Things one wouldn't think were named...

monica197
monica197 Posts: 1,111 ✭✭✭✭

The other day my cousin shared with me that the smell of rain is actually called something...

...it is called "petrichor".

Do you know of neat names for other phenomena? I'd love to hear them.

Comments

  • LaurieLovesLearning
    LaurieLovesLearning Moderator Manitoba, Canada 🍁 zone 3, PrairiesPosts: 4,660 admin

    I LOVE that smell. I got to enjoy it just last night, actually.

    I like odd names for things and am finding that more & more things have odd names somehow.

    There are so many terms for cloud formations. I have been learning a few through following various storm chasers. Of course, I think mammatus are quite exciting and cool sounding.

    This next type of snow I am very familiar with. It is like tiny styrofoam balls like snow. I think that it is a fun word to say.

    1. Graupel: Also called snow pellets, graupel refers to round, opaque snowflakes. They form when regular snowflakes fall through ice-cold liquid clouds. Droplets from the clouds freeze onto the crystals, forming a solid mass. Graupel is similar to hail, but is smaller and less dense.

    I found the definition on this site, where you will find many names for types of snow:

    I think my newest favorite word describing a type of snow is now "snirt."

  • shllnzl
    shllnzl Southwestern UtahPosts: 1,636 ✭✭✭✭✭

    @LaurieLovesLearning You are the right person to ask:

    Early in my marriage, I was exclaiming at the welcome smell of rain. My husband looked at me and said "It smells like a chicken coop."

    So I have to ask: Does rain smell like a chicken coop? Thanks in advance for your response.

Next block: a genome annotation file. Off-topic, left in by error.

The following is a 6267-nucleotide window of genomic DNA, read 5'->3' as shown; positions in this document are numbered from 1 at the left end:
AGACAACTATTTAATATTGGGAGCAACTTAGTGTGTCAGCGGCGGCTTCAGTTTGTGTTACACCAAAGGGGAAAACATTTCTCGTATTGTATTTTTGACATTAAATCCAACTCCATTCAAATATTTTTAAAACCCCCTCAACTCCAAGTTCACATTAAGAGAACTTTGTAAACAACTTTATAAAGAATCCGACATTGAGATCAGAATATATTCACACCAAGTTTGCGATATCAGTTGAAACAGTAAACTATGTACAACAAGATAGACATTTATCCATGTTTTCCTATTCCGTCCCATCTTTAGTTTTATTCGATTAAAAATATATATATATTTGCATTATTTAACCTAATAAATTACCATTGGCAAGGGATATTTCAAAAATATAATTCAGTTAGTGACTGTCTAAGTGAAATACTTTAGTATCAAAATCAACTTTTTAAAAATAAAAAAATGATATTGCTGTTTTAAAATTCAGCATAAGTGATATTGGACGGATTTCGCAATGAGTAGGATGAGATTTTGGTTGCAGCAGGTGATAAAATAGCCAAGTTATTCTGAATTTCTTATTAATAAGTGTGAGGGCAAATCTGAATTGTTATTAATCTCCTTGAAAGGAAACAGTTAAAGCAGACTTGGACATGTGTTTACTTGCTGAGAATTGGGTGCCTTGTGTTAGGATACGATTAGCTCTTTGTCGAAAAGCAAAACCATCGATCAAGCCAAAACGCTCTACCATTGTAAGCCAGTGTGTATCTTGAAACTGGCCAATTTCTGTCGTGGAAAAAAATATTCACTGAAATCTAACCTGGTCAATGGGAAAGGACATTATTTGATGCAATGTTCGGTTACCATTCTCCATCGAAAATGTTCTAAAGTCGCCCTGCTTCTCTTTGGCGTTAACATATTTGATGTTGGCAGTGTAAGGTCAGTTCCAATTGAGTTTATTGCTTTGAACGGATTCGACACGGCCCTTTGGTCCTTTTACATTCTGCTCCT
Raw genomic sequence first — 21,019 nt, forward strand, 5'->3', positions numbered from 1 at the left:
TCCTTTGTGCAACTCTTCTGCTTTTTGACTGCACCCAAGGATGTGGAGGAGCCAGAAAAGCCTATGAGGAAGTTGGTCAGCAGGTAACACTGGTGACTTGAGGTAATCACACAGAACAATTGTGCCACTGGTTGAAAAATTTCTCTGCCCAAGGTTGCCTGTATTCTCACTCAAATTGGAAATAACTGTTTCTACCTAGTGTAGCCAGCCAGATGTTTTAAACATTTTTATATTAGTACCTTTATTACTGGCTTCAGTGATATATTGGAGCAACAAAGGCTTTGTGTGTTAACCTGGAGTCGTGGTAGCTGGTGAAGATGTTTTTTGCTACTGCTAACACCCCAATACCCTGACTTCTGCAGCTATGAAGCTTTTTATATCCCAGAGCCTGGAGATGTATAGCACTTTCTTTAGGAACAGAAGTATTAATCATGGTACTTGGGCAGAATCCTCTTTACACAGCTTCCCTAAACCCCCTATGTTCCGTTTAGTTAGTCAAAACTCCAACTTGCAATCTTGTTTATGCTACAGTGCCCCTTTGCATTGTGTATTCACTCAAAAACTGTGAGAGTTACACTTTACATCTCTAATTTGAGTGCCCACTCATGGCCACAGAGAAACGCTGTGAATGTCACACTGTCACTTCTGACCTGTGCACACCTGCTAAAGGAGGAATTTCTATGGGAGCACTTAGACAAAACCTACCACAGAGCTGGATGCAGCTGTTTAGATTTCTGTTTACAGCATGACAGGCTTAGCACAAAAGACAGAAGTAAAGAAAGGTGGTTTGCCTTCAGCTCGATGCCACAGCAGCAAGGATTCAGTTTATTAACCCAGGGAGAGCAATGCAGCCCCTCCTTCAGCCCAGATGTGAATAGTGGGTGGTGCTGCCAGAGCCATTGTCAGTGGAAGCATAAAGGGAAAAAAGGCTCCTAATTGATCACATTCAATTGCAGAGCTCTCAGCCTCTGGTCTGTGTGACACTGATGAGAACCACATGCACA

• LaurieLovesLearning
    LaurieLovesLearning Moderator Manitoba, Canada 🍁 zone 3, PrairiesPosts: 4,660 admin
    edited September 2020

    Well, it depends. 😉

    I think rain smells like rain...unless air is being pushed down or over by the air/wind. This can happen before it after a rain. The worst smell, IMO is commercial pig barn or liquid cattle manure after a rain. It kind of takes away any pleasure.

    We were fortunate this year not to smell the neighboring pig barns as much this summer.

    In fact, with less chemical application on the fields, we could smell the freshness of the trees, grass & wildflowers. We haven't had that experience here for many years. It was a beautiful gift!

    I would need to ask, then, where there any coops or an excess of birds wild/not anywhere close by? Maybe something else contributed to that smell. Did he say that it smelled that way no matter where you were?

  • gardneto76
    gardneto76 Posts: 384 ✭✭✭

    @LaurieLovesLearning I had to look at snirt. After reading the definition it is perfect!

    Out here we get more virga, than rain that actually reaches the ground. We can look across the sky and see it falling, but when we get under it...no rain.

  • shllnzl
    shllnzl Southwestern UtahPosts: 1,636 ✭✭✭✭✭

    @LaurieLovesLearning We had no coops nearby, so the smell was something conjured out of his memory. He grew up in the country.

    Strange, he hasn't mentioned that our parrot cage smells like rain.

    I totally agree that pig farms and cattle feed lots smell badly.

  • monica197
    monica197 Posts: 1,111 ✭✭✭✭

    @shllnzl - so is there a word for that?

  • JodieDownUnder
    JodieDownUnder Moderator Mid North Coast AustraliaPosts: 1,114 admin

    @monica197 I believe mondegreen is the word for misheard song lyrics. Here's an example that will make you giggle.

    https://youtu.be/7my5baoCVv8

  • tomandcara
    tomandcara Colorado front range- Denver MetroPosts: 713 ✭✭✭✭

    @shllnzl Your husbands memory must have been from some very clean and happy chickens if their coops smelled like rain

  • shllnzl
    shllnzl Southwestern UtahPosts: 1,636 ✭✭✭✭✭